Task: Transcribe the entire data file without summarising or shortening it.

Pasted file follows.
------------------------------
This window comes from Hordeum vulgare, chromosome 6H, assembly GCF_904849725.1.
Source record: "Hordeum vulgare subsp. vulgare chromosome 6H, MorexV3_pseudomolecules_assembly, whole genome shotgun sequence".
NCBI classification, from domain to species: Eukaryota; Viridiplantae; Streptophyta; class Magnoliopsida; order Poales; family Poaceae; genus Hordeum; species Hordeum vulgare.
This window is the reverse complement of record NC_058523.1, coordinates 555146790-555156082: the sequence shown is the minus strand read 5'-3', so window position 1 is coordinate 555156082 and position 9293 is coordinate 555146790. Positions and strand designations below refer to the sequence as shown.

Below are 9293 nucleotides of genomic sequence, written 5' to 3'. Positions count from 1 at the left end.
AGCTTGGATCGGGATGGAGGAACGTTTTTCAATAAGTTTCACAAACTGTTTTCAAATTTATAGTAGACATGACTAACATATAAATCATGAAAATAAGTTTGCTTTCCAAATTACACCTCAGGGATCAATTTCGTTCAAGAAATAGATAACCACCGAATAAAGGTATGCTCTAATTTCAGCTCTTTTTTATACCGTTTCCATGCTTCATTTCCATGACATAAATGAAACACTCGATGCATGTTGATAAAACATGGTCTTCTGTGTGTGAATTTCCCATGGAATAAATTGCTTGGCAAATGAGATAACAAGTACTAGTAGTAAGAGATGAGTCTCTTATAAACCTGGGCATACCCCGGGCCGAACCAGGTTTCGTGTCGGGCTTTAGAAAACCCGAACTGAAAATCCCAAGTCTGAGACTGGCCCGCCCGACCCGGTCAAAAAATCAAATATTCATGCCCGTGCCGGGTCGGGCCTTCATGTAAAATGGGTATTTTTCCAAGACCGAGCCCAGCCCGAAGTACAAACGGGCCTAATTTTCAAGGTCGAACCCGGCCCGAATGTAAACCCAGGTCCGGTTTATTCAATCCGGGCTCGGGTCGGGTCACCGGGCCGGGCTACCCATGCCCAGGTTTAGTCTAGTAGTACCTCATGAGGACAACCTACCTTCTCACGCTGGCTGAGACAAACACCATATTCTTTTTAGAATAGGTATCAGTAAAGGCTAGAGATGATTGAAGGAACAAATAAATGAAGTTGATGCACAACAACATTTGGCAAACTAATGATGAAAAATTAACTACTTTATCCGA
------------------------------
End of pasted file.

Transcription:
This window comes from Hordeum vulgare, chromosome 6H, assembly GCF_904849725.1.
Source record: "Hordeum vulgare subsp. vulgare chromosome 6H, MorexV3_pseudomolecules_assembly, whole genome shotgun sequence".
NCBI classification, from domain to species: Eukaryota; Viridiplantae; Streptophyta; class Magnoliopsida; order Poales; family Poaceae; genus Hordeum; species Hordeum vulgare.
This window is the reverse complement of record NC_058523.1, coordinates 555146790-555156082: the sequence shown is the minus strand read 5'-3', so window position 1 is coordinate 555156082 and position 9293 is coordinate 555146790. Positions and strand designations below refer to the sequence as shown.

Below are 9293 nucleotides of genomic sequence, written 5' to 3'. Positions count from 1 at the left end.
AGCTTGGATCGGGATGGAGGAACGTTTTTCAATAAGTTTCACAAACTGTTTTCAAATTTATAGTAGACATGACTAACATATAAATCATGAAAATAAGTTTGCTTTCCAAATTACACCTCAGGGATCAATTTCGTTCAAGAAATAGATAACCACCGAATAAAGGTATGCTCTAATTTCAGCTCTTTTTTATACCGTTTCCATGCTTCATTTCCATGACATAAATGAAACACTCGATGCATGTTGATAAAACATGGTCTTCTGTGTGTGAATTTCCCATGGAATAAATTGCTTGGCAAATGAGATAACAAGTACTAGTAGTAAGAGATGAGTCTCTTATAAACCTGGGCATACCCCGGGCCGAACCAGGTTTCGTGTCGGGCTTTAGAAAACCCGAACTGAAAATCCCAAGTCTGAGACTGGCCCGCCCGACCCGGTCAAAAAATCAAATATTCATGCCCGTGCCGGGTCGGGCCTTCATGTAAAATGGGTATTTTTCCAAGACCGAGCCCAGCCCGAAGTACAAACGGGCCTAATTTTCAAGGTCGAACCCGGCCCGAATGTAAACCCAGGTCCGGTTTATTCAATCCGGGCTCGGGTCGGGTCACCGGGCCGGGCTACCCATGCCCAGGTTTAGTCTAGTAGTACCTCATGAGGACAACCTACCTTCTCACGCTGGCTGAGACAAACACCATATTCTTTTTAGAATAGGTATCAGTAAAGGCTAGAGATGATTGAAGGAACAAATAAATGAAGTTGATGCACAACAACATTTGGCAAACTAATGATGAAAAATTAACTACTTTATCCGA